Africa Security Brief No. 16

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Alternative Dispute Resolution in Africa: Preventing Conflict and Enhancing Stability

By Ernest Uwazie

November 30, 2011

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Low-level disputes in Africa can spiral into violence and conflict due to the lack of effective judicial systems that can provide a credible and timely process for resolving differences. Alternative dispute resolution techniques can strengthen dispute settlement systems and bridge the gap between formal legal systems and traditional modes of African justice. They may have particular value in stabilization and statebuilding efforts when judicial institutions are weak and social tensions are high.


  • Backlogged court dockets in Africa, often requiring claimants to wait years, are common. The resulting perception that justice cannot be attained through official channels is a potential catalyst for intergroup violence and political instability.
  • Alternative Dispute Resolution is an increasingly popular complement to official legal channels to resolve less serious disputes in a timely manner through mediation while enhancing claimants’ sense of justice.
  • Establishing legislation supporting Alternative Dispute Resolution as well as broadening the number and caliber of mediators can expedite the adoption of this mechanism.

We have decided to take another measure since government has failed to address our case. . . . Yes, the only system I can try now to work is violence to carry on hostility, organize my brothers because we are hurt and the government is not sensitive to our feeling. We will go and jump on the perpetrator and kill him in the same way.1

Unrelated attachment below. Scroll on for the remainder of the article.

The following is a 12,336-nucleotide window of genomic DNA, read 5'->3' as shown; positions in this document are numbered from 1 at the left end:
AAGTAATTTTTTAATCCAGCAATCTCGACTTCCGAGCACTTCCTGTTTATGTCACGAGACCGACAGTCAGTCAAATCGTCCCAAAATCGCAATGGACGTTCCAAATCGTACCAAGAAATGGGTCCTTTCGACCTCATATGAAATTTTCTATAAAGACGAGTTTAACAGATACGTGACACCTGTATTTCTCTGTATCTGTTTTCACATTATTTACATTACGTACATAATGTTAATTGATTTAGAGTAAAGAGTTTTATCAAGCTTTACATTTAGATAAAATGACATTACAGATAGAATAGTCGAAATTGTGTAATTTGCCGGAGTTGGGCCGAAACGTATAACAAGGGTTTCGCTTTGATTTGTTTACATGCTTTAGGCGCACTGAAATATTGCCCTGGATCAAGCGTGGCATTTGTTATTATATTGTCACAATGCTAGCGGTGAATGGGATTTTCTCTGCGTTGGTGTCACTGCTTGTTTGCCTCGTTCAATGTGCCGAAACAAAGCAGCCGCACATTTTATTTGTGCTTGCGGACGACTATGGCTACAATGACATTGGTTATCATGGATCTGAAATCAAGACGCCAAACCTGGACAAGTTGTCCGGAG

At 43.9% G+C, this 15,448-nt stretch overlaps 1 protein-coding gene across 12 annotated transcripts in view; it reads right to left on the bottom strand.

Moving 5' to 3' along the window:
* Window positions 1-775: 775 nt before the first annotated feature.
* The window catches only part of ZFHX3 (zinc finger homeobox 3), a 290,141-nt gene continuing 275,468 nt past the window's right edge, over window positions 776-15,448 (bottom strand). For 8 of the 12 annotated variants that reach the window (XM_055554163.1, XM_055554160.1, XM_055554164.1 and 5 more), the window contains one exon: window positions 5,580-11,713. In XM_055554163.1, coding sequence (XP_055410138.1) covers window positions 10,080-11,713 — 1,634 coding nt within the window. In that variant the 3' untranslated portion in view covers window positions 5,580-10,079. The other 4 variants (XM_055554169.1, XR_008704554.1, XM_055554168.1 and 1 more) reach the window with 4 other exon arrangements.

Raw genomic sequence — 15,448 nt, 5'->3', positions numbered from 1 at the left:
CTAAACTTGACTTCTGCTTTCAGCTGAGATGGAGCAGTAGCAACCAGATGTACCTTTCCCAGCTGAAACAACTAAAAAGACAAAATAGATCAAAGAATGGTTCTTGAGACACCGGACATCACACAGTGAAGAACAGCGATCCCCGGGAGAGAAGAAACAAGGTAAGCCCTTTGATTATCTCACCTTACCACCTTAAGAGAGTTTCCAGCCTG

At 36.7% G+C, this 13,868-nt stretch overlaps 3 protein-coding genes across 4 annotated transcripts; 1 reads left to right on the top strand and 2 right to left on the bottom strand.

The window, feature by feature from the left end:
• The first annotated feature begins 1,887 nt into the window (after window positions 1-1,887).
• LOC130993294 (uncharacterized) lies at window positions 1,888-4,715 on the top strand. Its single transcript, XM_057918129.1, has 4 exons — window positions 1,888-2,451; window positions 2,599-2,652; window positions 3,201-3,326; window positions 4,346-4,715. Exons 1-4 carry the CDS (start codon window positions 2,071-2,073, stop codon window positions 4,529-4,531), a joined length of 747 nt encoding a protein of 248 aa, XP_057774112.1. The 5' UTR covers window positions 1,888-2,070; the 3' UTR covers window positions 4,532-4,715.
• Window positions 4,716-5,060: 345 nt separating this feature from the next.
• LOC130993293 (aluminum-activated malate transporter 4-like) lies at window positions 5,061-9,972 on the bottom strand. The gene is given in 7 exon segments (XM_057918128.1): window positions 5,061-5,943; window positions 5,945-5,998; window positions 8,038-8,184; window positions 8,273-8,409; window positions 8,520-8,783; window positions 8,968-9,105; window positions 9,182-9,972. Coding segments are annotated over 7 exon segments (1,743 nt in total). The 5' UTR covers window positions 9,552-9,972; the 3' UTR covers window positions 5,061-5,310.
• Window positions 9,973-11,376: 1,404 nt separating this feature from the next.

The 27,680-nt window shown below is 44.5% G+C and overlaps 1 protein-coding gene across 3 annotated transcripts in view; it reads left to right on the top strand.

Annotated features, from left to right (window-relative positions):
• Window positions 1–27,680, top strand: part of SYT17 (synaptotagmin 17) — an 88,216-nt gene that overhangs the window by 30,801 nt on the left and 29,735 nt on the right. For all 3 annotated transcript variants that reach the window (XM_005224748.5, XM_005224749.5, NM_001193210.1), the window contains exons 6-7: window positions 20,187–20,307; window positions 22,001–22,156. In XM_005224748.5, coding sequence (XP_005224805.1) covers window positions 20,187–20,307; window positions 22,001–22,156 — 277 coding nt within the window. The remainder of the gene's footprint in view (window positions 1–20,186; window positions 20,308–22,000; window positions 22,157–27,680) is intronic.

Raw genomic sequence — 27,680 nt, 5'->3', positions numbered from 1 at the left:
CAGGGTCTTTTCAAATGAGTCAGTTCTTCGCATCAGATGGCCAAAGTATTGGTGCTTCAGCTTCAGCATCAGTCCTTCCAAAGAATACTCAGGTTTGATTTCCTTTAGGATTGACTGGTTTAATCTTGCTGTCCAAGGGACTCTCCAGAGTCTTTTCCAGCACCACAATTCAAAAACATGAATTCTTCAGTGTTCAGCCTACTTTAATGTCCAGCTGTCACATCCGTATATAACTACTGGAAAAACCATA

—Brother of victim of alleged ritual killing in Liberia

Many African citizens have lost faith in the ability of their nations’ courts to provide timely or just closure to their grievances. A 2009 survey in Liberia found that only 3 percent of criminal and civil disputes were taken to a formal court. Over 40 percent sought resolution through informal mechanisms. The remaining 55 percent went to no forum at all. This includes cases where claimants felt the need to take justice into their own hands, often with violent consequences.

In post conflict and fragile contexts, where societal tensions are already high and justice systems typically do not function, the need for prompt resolution of disputes is particularly critical. Without timely, accessible, affordable, and trusted mechanisms to resolve differences, localized disagreements or crimes can degenerate into broader conflict. This contributes to cultures of violence and vigilante justice.

In a southern Nigerian community in May 2006, for example, approximately 100 organized, angry youth confronted village-hired armed watchmen after several months of complaints that the watchmen repeatedly harassed villagers, beat them with ropes, extorted money, and sexually assaulted some young girls. During the confrontation, one of the youth was shot by a watchman. The police responded by arresting a number of other young men. This further aggravated the sense of injustice in the community, stoking fears of retributive violence. As the village leadership was seen as siding with the watchmen in order to cover up the leaders’ complicity in the affair, respect for village authorities and elders among the youth plummeted, further weakening social stability. The incident simultaneously exacerbated a lingering chieftaincy dispute in the community that had been pending in court for 10 years.

Even when courts are involved—while they may address the legal question, since they are not focused on conflict resolution or mitigation—they may miss the underlying catalyst. At times, court judgments can escalate disputes. As one Nigerian lawyer noted, “when the judge proclaims a winner that is the beginning of the real conflict.”2 Formal litigation, grounded in an adversarial process, is limited in ensuring fairness and satisfaction for disputants.